[seqfan] Sequence relating the mass of the planets to the mass of their most massive satellites

Felix Fröhlich felix.froe at gmail.com
Tue Feb 6 13:20:24 CET 2018

Dear SeqFans,

here is a sequence idea related to the planets in the solar system and
their natural satellites:

Ratio of the mass of n-th planet from the Sun to the mass of its most
massive natural satellite, rounded to the nearest integer, or 0 if the
planet does not have any natural satellites.

The terms are 0, 0, 81, 60203584, 12809, 4225, 24620, 4786

Clearly, the larger the value of a(n), the smaller is the mass of the
satellite relative to its planet.

Two numerological curiosities can be discovered:
The ratios Saturn/Titan and Neptune/Triton are close to each other,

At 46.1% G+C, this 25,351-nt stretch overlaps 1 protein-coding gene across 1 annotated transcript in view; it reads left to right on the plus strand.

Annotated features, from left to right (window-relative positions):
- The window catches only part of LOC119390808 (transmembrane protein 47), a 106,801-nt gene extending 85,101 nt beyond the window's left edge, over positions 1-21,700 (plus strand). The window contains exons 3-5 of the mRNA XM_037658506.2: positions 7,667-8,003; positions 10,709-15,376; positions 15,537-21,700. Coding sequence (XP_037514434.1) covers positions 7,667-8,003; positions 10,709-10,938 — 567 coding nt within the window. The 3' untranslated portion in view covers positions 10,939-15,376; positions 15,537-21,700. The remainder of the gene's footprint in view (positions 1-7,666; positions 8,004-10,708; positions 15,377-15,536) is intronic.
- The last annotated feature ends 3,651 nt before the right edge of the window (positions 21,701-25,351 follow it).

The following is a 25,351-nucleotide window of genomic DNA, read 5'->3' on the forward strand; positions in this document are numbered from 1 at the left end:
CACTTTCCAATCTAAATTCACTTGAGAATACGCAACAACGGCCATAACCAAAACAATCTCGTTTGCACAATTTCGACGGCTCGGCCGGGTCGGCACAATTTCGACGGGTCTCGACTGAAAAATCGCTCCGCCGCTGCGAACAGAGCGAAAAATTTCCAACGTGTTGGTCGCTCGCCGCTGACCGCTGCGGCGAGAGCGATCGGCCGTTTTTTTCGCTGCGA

differing by only about 13 %.
The ratio Uranus/Titania is close to double the ratio Jupiter/Ganymede,
with a deviation of about 8 %.

Planets with a value of a(n) close to 1 are sometimes called "double
planets" (see for example page 309 of
https://books.google.com/books?id=XI_DCgAAQBAJ). Of the planets under the
current definition of the IAU, only Earth and the Moon come close to this
(if Pluto and Charon were included, their value would be even smaller).

Should I submit this (perhaps with keyword "dumb"), or is this considered
not okay? Of course, for one thing, it is not a mathematical sequence, but
we already have a number of sequences related to planets and in this
regard, I find this one also interesting. Another thing is that it is a
finite sequence where the initial two terms are 0, but that's just how the
solar system is. On the other hand, I would consider it one of the more
interesting "dumb" sequences.

I personally like the sequence (which may not mean anything), so what do
others think?


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